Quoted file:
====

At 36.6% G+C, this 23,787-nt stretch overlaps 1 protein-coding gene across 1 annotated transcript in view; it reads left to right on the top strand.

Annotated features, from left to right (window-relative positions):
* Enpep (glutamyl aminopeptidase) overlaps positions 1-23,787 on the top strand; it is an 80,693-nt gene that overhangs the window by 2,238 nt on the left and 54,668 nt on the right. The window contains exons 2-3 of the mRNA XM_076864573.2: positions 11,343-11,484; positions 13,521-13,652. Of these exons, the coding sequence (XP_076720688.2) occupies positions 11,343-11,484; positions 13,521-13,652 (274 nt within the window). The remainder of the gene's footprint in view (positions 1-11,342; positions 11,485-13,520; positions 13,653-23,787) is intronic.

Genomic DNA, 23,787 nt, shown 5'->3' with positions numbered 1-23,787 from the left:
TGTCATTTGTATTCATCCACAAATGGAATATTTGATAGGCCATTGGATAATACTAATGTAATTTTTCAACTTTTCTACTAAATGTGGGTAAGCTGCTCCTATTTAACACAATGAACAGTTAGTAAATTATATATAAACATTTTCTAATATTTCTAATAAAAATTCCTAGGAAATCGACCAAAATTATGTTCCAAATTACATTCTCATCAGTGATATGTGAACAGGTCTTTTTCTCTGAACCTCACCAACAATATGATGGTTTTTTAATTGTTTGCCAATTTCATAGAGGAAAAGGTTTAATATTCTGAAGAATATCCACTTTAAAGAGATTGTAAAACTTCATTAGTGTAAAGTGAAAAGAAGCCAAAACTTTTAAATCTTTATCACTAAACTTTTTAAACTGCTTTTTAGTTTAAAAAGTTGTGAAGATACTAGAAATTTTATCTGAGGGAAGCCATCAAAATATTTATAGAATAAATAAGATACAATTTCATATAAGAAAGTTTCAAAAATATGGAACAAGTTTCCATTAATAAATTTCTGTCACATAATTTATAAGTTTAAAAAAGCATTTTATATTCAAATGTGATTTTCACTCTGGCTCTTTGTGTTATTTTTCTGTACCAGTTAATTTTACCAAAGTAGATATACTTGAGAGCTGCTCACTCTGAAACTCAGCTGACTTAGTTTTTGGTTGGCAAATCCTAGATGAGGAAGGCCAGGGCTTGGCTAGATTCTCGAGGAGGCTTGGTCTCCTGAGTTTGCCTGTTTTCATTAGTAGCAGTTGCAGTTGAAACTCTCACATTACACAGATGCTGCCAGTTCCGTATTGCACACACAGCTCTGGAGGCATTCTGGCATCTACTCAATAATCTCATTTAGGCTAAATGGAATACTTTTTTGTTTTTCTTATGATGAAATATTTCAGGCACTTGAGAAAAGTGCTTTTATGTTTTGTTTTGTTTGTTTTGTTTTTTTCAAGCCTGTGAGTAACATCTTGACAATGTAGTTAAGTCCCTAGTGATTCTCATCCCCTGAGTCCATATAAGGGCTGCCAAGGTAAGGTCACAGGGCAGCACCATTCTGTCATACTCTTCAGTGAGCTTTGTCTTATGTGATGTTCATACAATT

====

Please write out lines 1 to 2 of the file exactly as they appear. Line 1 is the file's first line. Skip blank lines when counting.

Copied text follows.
At 36.6% G+C, this 23,787-nt stretch overlaps 1 protein-coding gene across 1 annotated transcript in view; it reads left to right on the top strand.

Annotated features, from left to right (window-relative positions):